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The pattern was Goldilocks by Justyna Lorkowska on Ravelry.  The yarn was Deborah Norville Serenity Sockweight in Burgundy.  I am really happy with it, and glad I tackled such a huge project, but must admit that I am going to be doing a lot of smaller projects for a while.  I like to have the satisfaction of a finished project faster than 5 months, and with the baby my knitting time is limited.  So lots of socks, hats, cowls, will be my focus for the next several months.  And I am also sitting down to the spinning wheel now that Christmas presents are done.  I have a spinning project that has been on the wheel for a year or more now because I haven’t spun much at all this last year.  I am almost finished with it and hope to get it done soon.

I also finished socks for oldest son for Christmas.  I tried the OMG Spacious Heel pattern for the first time.  I tried it on (his feet are the same size as mine now) and did not like the feel of the heel.  But he absolutely loves the feel of it.  So I will continue to use it for his socks in the future, but stick with the OMG heel (not spacious), or my basic heel for my own socks.  This yarn was Patons Kroy Socks FX in the colorway Cascade.  I continue to love using Patons Kroy for socks.





Our young buck, Uncle Sam, has proven himself!  Indi (our proven Rex x Silver fox mix doe) kindled a litter last night.  She is such a great mom, she put all the kits in the nest and covered them up with plenty of fur, which is good because we were down to 0F last night.  Because it is so cold we didn’t dig around much in the nest, but it looks to be a litter of 6 or 7 healthy kits.  We will take a better look in the next few days when we find a warmer moment to look.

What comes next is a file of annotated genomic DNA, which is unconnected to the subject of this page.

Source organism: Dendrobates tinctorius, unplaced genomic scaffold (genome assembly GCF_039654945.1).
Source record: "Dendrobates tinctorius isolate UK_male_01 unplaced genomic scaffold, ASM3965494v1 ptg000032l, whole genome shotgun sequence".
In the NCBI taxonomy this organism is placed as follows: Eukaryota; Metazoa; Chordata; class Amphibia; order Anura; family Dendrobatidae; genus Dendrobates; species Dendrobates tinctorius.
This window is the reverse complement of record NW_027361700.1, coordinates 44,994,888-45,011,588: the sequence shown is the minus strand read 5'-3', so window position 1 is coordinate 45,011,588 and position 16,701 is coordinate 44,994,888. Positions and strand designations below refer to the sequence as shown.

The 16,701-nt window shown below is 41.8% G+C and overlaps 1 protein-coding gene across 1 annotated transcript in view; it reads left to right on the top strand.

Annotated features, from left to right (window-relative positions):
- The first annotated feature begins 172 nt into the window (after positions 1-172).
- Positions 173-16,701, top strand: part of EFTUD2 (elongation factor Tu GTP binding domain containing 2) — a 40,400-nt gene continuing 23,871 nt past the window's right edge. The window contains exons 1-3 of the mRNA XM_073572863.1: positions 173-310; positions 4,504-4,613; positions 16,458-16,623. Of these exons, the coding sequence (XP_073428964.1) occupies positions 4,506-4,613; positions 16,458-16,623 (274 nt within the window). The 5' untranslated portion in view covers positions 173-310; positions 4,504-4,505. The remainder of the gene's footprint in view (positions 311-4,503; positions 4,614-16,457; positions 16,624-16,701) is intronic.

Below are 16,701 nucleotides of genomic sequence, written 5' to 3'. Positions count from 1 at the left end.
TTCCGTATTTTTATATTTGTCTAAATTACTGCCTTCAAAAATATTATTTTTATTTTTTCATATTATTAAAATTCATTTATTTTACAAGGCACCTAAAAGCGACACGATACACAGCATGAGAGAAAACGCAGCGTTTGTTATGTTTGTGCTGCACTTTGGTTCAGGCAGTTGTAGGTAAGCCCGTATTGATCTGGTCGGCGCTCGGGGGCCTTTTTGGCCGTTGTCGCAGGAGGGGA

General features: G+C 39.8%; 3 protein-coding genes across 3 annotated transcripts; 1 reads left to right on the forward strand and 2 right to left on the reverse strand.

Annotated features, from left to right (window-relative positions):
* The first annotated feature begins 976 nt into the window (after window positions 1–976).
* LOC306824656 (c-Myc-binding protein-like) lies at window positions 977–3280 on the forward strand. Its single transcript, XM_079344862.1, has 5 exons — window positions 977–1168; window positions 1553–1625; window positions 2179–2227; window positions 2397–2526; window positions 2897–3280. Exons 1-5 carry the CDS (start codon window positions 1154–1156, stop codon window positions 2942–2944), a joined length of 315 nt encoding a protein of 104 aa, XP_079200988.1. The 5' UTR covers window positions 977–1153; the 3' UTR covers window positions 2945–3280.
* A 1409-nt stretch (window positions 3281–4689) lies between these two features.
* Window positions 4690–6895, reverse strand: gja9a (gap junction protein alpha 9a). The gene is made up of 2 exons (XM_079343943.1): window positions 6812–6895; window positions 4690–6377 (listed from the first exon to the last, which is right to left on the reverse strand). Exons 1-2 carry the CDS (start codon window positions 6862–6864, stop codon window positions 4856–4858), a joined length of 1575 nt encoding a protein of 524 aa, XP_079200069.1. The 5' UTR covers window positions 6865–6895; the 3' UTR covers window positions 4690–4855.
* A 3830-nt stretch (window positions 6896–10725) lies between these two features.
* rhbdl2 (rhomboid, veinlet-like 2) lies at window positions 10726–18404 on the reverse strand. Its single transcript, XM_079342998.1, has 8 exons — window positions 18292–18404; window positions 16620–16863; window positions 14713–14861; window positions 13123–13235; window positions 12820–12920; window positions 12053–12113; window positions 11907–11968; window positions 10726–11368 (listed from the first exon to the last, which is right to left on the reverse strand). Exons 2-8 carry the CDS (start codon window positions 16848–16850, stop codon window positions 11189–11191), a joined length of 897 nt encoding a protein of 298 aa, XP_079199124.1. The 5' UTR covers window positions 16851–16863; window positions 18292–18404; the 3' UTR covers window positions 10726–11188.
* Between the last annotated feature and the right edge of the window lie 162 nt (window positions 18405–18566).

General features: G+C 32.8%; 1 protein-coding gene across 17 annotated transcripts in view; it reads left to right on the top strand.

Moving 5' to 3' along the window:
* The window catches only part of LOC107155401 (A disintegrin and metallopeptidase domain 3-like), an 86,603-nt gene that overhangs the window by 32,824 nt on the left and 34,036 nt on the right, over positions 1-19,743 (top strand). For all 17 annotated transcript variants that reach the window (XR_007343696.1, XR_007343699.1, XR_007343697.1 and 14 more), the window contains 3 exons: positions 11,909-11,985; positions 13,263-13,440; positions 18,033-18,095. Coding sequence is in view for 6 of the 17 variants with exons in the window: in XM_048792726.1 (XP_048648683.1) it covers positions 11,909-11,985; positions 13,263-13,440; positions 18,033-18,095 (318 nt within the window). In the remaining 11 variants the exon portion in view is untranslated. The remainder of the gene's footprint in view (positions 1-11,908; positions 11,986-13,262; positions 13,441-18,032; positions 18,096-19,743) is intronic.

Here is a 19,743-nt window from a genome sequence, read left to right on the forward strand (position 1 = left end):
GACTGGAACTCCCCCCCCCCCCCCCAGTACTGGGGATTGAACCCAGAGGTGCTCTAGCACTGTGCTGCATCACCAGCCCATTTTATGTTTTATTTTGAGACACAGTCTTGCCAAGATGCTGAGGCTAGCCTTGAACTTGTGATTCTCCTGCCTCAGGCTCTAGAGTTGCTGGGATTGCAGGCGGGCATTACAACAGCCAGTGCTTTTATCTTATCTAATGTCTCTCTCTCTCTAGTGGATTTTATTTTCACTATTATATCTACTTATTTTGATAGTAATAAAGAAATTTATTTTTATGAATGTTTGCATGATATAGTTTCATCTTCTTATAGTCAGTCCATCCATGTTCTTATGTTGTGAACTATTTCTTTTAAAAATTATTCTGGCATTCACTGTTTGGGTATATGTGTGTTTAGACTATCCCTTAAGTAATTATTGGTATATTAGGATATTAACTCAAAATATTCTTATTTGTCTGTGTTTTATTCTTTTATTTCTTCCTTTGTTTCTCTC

Justice (our other Rex x Silver Fox mix doe) is due to kindle her first litter this week.  We hope she took and successfully puts all the kits into the nest.  We purposefully bred her close to the same time as Indi so that we can foster if needed since she hasn’t proven herself as a mother yet.



We will be breeding Uncle Sam to Liberty again this week.  Last breeding of that pair didn’t take because Uncle Sam hadn’t figured it all out yet.  But now that he is proven we will try them again.

It is fun to have some new life on the farm, especially during the winter when it is rare.


Fiona and Stella will be coming back from the breeder this week.  Hopefully they both got pregnant.  We haven’t decided yet if we will splurge and get the ultrasounds or just do blood draws.  We weren’t able to get in on the breeders ultrasounds this year because of timing.

It will be nice to have the full flock back together again.  The ewe lambs have done well without their mamas, but I think they will be very happy to have them back.


We finished butchering the cockerels and are down to only two males.  We put those two in with the flock of hens and pullets and are watching and waiting to decide which one gets to stay and be our new breeding roo.  We are watching for how well they treat the hens, their behavior with humans, their breeding abilities, and how their conformation finishes up as they fill out into their adult size.

It has been really nice to only have one pen and coop of chickens.  Especially with the cold weather it makes caring for them so much easier.


As we finish up the holidays and close in on a new year we have already begun discussions about next year’s garden plans.  It is fun to start thinking about it, even though we still have months of cold weather before we get to start.

I am hoping to get our Year End review done this week so we can look back and see what our homestead has accomplished this year.  It is always fun to look back, and then look forward and make goals.

Merry Christmas….and Happy New Year!